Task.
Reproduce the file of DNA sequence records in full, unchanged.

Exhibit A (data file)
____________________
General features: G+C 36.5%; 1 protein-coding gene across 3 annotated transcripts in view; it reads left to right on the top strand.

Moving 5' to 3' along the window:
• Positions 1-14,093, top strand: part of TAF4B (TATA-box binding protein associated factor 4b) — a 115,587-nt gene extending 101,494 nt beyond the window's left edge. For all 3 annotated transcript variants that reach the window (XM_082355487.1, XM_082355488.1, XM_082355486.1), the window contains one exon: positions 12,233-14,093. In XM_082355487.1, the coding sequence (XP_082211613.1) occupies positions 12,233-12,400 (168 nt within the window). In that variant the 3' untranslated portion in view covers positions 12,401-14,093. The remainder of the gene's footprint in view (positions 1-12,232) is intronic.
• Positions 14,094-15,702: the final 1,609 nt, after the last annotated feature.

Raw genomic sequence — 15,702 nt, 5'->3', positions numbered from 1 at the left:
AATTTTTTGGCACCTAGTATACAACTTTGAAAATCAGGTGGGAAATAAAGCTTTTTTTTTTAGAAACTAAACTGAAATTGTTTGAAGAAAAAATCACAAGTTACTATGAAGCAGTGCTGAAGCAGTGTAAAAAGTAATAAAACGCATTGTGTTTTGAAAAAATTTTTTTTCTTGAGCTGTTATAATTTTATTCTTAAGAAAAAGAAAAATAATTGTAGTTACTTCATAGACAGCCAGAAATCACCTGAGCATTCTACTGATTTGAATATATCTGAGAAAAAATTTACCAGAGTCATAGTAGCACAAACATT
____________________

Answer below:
General features: G+C 36.5%; 1 protein-coding gene across 3 annotated transcripts in view; it reads left to right on the top strand.

Moving 5' to 3' along the window:
• Positions 1-14,093, top strand: part of TAF4B (TATA-box binding protein associated factor 4b) — a 115,587-nt gene extending 101,494 nt beyond the window's left edge. For all 3 annotated transcript variants that reach the window (XM_082355487.1, XM_082355488.1, XM_082355486.1), the window contains one exon: positions 12,233-14,093. In XM_082355487.1, the coding sequence (XP_082211613.1) occupies positions 12,233-12,400 (168 nt within the window). In that variant the 3' untranslated portion in view covers positions 12,401-14,093. The remainder of the gene's footprint in view (positions 1-12,232) is intronic.
• Positions 14,094-15,702: the final 1,609 nt, after the last annotated feature.

Raw genomic sequence — 15,702 nt, 5'->3', positions numbered from 1 at the left:
AATTTTTTGGCACCTAGTATACAACTTTGAAAATCAGGTGGGAAATAAAGCTTTTTTTTTTAGAAACTAAACTGAAATTGTTTGAAGAAAAAATCACAAGTTACTATGAAGCAGTGCTGAAGCAGTGTAAAAAGTAATAAAACGCATTGTGTTTTGAAAAAATTTTTTTTCTTGAGCTGTTATAATTTTATTCTTAAGAAAAAGAAAAATAATTGTAGTTACTTCATAGACAGCCAGAAATCACCTGAGCATTCTACTGATTTGAATATATCTGAGAAAAAATTTACCAGAGTCATAGTAGCACAAACATT